BERLIN — Germany's military is overstretched and underfunded as its troops are engaged in anti-jihadist missions from Syria and Afghanistan to Mali while also aiding refugees at home, the defense commissioner said Tuesday, according to Agence France-Presse.

Plagued by a series of defense equipment failures, the military is "at a crossroads" and has reached "the limit of its capacity for interventions," said Hans-Peter Bartels.

Founded in 1955, the Bundeswehr had a peak force of 600,000 at the end of the Cold War when West Germany conscripted young men, and has since shrunk to a 177,000-strong volunteer force.

"The force is tired. Too much is lacking," said Bartels, a center-left Social Democrat lawmaker, demanding a significant budget increase in his annual report.

Systemic budget shortages now endanger training, military exercises and missions, while many barracks are crumbling, said Bartels, known in Berlin as "the soldiers' attorney."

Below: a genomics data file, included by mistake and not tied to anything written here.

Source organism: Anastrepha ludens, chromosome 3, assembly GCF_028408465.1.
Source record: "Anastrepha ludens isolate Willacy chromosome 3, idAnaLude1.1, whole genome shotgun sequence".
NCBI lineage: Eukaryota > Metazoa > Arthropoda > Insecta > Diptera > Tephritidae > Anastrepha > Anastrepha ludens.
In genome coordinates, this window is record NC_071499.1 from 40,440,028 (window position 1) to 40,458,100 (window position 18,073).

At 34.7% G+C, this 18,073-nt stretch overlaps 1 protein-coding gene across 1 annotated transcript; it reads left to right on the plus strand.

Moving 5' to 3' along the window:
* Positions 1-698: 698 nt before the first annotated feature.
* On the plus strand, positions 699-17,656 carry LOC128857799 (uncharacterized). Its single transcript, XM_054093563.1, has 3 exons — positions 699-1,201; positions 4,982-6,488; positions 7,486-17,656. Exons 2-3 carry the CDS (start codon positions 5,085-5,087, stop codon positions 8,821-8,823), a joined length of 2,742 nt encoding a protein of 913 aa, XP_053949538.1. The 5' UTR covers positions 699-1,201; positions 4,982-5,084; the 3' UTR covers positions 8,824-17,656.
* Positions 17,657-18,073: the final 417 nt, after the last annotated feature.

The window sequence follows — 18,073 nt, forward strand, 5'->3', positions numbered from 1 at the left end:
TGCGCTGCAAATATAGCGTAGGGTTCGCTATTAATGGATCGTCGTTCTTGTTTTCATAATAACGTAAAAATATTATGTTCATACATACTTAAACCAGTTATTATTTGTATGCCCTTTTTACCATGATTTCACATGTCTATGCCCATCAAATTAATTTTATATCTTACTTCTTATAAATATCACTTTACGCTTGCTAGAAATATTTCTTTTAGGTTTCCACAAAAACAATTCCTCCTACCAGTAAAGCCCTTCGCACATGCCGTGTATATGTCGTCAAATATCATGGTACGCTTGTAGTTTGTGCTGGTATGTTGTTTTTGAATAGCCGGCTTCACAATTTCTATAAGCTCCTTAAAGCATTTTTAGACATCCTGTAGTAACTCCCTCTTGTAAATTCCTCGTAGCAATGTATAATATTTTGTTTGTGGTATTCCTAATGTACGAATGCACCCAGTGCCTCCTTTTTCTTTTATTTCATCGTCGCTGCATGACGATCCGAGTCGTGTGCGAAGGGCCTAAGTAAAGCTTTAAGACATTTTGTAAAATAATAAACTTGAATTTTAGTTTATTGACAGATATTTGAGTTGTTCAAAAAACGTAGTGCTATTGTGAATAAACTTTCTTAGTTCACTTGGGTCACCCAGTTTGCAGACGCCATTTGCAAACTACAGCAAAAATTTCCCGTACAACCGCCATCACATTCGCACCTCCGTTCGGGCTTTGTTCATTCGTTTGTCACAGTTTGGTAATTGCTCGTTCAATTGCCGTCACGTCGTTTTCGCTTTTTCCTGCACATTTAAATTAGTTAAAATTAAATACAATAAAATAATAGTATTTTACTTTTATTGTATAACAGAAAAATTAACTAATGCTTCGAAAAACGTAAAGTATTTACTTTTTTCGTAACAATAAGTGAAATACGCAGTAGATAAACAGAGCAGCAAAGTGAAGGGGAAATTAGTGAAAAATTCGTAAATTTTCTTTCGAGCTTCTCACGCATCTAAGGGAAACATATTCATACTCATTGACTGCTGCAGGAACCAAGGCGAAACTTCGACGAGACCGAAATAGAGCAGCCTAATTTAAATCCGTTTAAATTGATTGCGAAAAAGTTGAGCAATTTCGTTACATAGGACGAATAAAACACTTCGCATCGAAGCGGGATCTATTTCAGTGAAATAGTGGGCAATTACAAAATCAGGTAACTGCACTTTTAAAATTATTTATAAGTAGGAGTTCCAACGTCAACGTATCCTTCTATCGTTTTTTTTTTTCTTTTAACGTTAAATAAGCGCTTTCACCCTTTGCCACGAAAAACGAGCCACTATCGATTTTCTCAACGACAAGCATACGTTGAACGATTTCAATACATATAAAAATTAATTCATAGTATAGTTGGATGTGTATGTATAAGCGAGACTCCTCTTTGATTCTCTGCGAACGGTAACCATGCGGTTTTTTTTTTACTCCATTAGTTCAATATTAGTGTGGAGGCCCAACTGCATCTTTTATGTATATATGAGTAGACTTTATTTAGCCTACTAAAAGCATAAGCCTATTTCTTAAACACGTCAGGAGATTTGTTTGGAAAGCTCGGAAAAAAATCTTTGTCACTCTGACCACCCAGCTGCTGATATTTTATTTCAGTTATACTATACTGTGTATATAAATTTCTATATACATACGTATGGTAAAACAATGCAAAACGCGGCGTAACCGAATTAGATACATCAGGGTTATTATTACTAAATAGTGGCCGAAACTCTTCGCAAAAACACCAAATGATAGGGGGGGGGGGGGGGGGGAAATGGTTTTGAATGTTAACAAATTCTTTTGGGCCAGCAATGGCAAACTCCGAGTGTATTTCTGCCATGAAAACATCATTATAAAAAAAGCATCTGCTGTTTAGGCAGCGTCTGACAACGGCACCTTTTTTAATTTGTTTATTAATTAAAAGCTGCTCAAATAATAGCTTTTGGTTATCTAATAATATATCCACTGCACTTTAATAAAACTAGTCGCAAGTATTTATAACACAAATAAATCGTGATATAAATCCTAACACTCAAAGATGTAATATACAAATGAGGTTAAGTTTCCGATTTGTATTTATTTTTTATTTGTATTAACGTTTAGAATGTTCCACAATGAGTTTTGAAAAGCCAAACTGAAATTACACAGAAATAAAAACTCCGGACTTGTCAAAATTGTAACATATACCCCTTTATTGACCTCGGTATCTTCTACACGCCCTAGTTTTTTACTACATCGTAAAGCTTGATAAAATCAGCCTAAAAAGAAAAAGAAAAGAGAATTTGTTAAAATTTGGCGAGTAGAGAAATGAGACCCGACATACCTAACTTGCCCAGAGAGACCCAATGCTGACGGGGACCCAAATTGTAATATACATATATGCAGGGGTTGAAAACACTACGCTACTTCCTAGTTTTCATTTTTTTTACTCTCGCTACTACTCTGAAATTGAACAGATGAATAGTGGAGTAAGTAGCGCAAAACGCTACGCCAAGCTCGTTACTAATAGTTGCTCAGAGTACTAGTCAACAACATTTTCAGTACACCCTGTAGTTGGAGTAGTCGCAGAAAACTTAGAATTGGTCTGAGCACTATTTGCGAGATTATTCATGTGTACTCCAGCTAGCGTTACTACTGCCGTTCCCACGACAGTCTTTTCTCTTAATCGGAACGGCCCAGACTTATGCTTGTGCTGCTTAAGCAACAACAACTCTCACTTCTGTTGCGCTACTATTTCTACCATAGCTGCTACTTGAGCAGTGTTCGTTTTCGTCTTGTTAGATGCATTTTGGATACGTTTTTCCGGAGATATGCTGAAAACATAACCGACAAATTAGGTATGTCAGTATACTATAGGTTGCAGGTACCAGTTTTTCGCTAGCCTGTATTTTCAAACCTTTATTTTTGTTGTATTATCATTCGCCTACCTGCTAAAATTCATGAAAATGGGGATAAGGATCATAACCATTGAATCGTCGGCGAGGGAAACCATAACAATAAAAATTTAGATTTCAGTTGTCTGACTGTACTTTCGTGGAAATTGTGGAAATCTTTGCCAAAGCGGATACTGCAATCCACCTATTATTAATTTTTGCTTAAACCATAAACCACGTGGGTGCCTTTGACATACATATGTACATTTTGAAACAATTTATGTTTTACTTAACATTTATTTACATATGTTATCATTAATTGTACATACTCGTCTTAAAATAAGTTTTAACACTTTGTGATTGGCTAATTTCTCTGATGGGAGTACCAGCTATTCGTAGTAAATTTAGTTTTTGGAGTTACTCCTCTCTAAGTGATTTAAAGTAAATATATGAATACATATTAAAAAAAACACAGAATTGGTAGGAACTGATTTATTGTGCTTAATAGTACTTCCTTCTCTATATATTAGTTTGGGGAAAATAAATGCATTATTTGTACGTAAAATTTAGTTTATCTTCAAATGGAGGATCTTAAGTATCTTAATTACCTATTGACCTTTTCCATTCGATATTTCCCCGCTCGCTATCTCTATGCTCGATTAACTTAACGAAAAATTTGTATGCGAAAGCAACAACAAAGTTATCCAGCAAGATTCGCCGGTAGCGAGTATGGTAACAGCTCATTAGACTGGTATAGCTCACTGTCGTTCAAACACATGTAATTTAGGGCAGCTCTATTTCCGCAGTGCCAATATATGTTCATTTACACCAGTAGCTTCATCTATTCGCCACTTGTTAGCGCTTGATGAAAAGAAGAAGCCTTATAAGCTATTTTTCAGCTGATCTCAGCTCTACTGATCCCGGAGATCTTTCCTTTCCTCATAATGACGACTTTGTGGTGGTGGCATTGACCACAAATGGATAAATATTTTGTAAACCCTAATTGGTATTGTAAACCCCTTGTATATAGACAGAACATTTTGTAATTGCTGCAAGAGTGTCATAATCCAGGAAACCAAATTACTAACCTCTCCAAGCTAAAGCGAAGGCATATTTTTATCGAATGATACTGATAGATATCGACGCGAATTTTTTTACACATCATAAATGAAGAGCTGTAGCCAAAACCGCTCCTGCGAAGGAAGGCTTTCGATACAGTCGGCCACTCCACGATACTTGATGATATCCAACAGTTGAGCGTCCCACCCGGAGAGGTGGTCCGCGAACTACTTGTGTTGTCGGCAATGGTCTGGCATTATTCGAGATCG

Defense Minister Ursula von der Leyen has pledged a greater role for Germany in international crisis fighting, marking a shift for post-World War II Germany which has long been reluctant to send troops abroad for combat missions.

According to press reports on Tuesday, relying on government sources, the German MoD is preparing a steep increase in investment in weapons and material over the coming years. The plan is to spend bln €130 billion (US $140.6 billion) until 2030 on equipment and research and development.

While the MoD did not comment, Tobias Linder, MP for the Green Party in the Bundestag and member of the budget committee, said this means an extra €50 in that period and the cancellation of caps for main weapon systems that were introduced by von der Leyen`s predecessor.

Lindner said the MoD should solve the current problems of low equipment availability rates and poor maintenance before buying new weapons, while the procurement organization is hampered by inefficiencies and management problems.

German forces are currently engaged in the international alliance against the Islamic State group, including arming and training Kurdish forces in northern Iraq and flying reconnaissance missions over Syria with Tornado jets.